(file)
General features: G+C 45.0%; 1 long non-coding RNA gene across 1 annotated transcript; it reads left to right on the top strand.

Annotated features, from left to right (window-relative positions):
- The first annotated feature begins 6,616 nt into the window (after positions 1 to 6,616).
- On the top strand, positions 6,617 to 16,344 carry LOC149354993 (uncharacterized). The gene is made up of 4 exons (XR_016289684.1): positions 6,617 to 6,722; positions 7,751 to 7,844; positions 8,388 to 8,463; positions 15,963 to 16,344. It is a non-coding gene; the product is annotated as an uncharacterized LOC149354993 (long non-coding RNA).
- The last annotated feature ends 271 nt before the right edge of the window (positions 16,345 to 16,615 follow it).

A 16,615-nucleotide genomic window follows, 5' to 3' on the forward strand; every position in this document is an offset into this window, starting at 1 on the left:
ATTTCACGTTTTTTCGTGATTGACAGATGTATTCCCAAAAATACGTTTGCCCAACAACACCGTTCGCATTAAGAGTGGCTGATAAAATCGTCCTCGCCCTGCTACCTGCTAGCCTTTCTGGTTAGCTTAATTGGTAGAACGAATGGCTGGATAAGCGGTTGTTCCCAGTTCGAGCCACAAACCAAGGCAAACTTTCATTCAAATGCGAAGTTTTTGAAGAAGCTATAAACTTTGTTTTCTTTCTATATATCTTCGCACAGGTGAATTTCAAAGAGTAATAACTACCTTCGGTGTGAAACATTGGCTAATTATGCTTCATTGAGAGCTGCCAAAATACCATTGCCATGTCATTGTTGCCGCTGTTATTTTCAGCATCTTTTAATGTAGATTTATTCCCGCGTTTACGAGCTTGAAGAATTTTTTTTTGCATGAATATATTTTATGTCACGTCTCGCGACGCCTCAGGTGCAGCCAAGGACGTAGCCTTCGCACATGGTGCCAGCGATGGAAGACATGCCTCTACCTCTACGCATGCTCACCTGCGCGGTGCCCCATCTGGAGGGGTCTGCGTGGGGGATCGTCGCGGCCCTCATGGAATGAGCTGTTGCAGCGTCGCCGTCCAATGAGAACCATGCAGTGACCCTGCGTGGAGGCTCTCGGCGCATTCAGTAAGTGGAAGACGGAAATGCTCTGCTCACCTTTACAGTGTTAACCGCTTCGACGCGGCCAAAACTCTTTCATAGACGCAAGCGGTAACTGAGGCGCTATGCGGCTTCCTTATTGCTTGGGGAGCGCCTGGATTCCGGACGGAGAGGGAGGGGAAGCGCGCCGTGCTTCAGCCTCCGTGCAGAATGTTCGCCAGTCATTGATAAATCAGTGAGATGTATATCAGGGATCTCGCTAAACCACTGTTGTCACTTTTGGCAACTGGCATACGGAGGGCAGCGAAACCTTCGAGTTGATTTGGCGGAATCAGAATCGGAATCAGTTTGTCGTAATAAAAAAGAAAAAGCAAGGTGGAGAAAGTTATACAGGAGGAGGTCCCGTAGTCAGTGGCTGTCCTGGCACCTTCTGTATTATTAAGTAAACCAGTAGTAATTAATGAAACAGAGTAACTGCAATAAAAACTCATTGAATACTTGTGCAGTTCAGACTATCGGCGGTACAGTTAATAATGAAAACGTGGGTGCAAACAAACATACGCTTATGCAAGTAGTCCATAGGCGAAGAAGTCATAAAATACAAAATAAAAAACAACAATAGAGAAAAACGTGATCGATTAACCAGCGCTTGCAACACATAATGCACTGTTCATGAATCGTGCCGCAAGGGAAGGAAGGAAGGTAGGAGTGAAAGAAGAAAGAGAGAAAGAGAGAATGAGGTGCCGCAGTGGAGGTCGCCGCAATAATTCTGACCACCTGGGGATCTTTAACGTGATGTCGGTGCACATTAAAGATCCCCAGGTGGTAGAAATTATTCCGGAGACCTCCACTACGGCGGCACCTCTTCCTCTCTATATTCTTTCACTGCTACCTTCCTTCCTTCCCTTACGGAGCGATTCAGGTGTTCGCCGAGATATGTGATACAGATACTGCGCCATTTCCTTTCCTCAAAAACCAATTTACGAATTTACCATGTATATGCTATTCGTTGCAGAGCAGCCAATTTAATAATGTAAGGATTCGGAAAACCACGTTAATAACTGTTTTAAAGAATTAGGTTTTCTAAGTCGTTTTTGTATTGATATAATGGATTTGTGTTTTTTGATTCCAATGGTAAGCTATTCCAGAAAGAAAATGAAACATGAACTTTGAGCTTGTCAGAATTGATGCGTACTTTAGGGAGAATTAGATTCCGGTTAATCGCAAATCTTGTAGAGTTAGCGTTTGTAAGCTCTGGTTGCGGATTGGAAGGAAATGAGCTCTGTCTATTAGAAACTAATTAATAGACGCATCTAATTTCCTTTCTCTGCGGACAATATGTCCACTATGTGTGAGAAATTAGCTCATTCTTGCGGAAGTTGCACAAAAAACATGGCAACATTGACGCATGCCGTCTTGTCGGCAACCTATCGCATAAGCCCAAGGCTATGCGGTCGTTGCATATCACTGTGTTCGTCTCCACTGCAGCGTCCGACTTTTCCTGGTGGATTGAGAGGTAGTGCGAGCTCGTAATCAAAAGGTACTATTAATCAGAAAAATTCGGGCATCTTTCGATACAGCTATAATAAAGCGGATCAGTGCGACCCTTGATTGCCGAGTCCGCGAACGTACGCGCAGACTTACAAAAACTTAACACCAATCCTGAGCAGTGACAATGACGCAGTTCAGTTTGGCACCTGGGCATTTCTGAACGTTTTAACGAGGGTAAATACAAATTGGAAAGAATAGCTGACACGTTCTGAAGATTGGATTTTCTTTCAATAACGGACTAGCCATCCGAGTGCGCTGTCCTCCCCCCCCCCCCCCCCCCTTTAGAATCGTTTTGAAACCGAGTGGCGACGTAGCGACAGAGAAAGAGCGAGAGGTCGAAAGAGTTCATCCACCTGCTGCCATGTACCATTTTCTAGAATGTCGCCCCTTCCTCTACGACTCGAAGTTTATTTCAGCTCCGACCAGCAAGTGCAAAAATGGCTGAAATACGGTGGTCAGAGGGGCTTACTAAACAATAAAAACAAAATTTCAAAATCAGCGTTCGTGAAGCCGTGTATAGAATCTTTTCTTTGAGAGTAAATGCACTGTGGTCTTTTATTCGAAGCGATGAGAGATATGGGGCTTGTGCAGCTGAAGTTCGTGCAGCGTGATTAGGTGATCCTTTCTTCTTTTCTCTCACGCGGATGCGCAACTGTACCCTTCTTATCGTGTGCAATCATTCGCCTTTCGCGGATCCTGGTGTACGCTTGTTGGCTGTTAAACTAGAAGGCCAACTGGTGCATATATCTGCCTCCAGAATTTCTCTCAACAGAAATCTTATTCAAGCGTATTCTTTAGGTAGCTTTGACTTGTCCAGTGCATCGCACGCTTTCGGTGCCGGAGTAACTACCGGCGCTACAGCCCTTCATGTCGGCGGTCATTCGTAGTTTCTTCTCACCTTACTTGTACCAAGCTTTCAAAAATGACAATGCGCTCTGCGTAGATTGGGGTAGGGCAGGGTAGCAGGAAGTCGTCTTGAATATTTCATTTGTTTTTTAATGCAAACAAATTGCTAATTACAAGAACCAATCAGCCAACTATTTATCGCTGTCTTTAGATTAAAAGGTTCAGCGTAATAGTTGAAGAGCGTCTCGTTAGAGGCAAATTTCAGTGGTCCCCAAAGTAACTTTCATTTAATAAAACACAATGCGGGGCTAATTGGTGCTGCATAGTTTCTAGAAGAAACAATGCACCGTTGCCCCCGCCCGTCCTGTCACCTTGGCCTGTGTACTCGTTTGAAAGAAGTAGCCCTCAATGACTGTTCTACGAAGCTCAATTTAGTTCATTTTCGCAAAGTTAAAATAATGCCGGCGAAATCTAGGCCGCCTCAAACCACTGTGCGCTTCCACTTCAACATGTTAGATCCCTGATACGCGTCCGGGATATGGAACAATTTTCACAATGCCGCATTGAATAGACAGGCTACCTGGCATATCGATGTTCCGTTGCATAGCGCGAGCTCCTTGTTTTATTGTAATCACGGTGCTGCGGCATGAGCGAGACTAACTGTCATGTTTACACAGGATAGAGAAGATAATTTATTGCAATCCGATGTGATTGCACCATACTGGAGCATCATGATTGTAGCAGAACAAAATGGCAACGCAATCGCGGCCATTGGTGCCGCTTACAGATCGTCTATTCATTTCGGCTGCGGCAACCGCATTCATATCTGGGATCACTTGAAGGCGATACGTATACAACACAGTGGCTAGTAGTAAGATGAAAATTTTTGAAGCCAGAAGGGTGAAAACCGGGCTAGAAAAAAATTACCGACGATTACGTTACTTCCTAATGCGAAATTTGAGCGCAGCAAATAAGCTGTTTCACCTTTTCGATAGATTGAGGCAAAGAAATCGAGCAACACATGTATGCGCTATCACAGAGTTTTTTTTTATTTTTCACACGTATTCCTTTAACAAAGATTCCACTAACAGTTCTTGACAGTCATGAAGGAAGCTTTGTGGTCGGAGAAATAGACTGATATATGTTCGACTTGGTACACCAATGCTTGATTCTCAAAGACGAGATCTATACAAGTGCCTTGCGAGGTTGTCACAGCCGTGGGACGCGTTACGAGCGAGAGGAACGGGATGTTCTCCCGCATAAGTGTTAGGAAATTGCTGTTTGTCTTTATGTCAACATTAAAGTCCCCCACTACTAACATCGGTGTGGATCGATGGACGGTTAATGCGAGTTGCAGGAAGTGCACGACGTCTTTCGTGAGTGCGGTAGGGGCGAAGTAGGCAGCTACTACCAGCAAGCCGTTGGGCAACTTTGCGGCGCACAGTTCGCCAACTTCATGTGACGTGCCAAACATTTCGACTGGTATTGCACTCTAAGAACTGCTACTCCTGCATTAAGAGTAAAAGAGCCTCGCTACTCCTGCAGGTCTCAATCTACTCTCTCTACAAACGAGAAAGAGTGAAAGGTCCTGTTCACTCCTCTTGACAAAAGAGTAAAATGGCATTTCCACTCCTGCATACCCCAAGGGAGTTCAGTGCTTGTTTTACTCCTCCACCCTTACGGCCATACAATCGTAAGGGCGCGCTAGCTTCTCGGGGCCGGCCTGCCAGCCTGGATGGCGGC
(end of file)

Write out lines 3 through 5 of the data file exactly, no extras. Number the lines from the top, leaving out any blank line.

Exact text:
- The first annotated feature begins 6,616 nt into the window (after positions 1 to 6,616).
- On the top strand, positions 6,617 to 16,344 carry LOC149354993 (uncharacterized). The gene is made up of 4 exons (XR_016289684.1): positions 6,617 to 6,722; positions 7,751 to 7,844; positions 8,388 to 8,463; positions 15,963 to 16,344. It is a non-coding gene; the product is annotated as an uncharacterized LOC149354993 (long non-coding RNA).
- The last annotated feature ends 271 nt before the right edge of the window (positions 16,345 to 16,615 follow it).